ORIF Acetabulum, 1

ORIF Acetabulum, Triradiate approach

50 year old gentleman with multiple right lower extremity injuries from a motorcycle vs truck MVA. We fixed his tibia first supine, then flipped him into the lateral position and fixed his distal femur, then approached his acetabulum. He had a complex 2 column injury that looked initially like a T type fracture because it looked as if part of his ilium was still connected to the acetabulum. Intra-operatively it appeared as if this was not the case.

Surgeon: O’Brien

Positioning: Lateral on Jackson table to allow C-arm access


The triradiate approach is centered on the GT – the Kocher Langenbach approach is posterior, and O’Brien makes his anterior incision almost horizontal at the level of the GT, and then curves it up to the ASIS, rather than cutting straight at the ASIS from the GT. The posterior approach is as for the Kocher Langenbach. The fascia overlying the G. Max is incised, and the G.max is split – not too high, as this dennervates it. The abductors are revealed. The fascia lata is split longitudinally and the dissection is carried bluntly via fingers posteriorly to get into the fat around the sciatic nerve. The nerve is then identified. The piriformis is then identified superior to the nerve. It is followed to its insertion and the tendon is tagged then cut. Then the superior and inferior gemelli muscles are identified. They are identified by looking for the rectangular quadratus femoris, and going proximal to it. The obturator internus tendon lies beneath the gemelli, and is identified by directing your finger down from above the superior gemelli, and up from below the inferior gemelli – you can feel the tendon deep beneath the muscles. This tendon is similarly tagged then cut. The obturator internus is the key to the deep dissection of the posterior column.

The anterior incision is carried through the subcutaneous tissue to the fascia overlying tensor fascia lata. The reason O’Brien carries his incision quite horizontally from the GT is that the incision through the TFL is then more distal and therefore less of the muscle is denervated. The fascia overlying TFL is incised with a knife, and the TFL muscle is then incised with cautery. Make sure you make the fascial incision clean with a knife because it is these edges that are repaired in the end – the muscle does not hold suture.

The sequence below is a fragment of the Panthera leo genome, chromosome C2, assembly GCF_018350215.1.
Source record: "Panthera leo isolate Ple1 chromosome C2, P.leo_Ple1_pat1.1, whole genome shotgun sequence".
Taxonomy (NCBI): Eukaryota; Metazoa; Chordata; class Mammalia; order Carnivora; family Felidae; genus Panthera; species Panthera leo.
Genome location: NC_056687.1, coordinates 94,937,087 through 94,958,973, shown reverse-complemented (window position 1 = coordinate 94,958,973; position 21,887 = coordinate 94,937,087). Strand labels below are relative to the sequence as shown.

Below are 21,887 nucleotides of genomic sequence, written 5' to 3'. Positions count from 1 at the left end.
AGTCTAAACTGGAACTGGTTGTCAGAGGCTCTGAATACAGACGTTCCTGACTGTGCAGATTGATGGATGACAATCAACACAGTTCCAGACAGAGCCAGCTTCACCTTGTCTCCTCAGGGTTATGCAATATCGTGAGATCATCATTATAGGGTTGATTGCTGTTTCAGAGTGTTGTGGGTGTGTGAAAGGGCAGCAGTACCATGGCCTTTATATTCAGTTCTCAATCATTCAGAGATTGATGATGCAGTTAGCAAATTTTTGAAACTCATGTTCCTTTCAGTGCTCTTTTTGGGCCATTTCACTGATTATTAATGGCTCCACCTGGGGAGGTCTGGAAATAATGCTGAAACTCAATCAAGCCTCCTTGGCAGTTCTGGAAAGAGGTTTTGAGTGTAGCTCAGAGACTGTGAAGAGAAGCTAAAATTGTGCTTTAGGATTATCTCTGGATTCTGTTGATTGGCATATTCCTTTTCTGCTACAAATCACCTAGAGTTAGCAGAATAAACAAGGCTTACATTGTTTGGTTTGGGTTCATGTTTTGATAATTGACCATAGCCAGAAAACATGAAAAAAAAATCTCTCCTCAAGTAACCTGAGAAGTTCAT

The fascia deep to TFL is then examined. Look for the ascending branch of the lateral femoral circumflex vessel in this area, between rectus and gluteus medius. The anterior border of gluteus medius must be identified and dissected out so that the abductors may be taken up off the capsule once the trochanter is osteotomized. Watch for bleeding in this area.

The trochanter is osteotomized by making stabs into the soft tissue with the cautery, and directing a 3.2 mm drill through to the medial side to exit just at the level of the lesser trochanter. The holes are drilled parallel to one another and tapped for 6.5 mm cancellous screws. The final step in preparing to take off the trochanter is to go posteriorly and dissect the g.minimus off the capsule. This can be done with mets. Once this layer has been dissected off, a lauer is delivered from posterior to anterior and a Gigli saw is passed. The trochanter is then osteotomized.

With the trochanter off, the abductors are then reflected superiorly. Subperiosteal dissection is carried out to lift the abductors off the outer table of the pelvis. This can be done all the way anteriorly to the ASIS. Similarly, the posterior dissection can be brought right down onto the ischium.

Technical tricks to reduction:

A large hook can be used to pull on the femoral head and apply traction to the head/capsule. An incision can be made in the capsule to look inside the joint and visualize the intra-articular derangement.

If there is a fracture through the iliac wing, screws applied to each side can be inserted and a reduction clamp applied to the screws –

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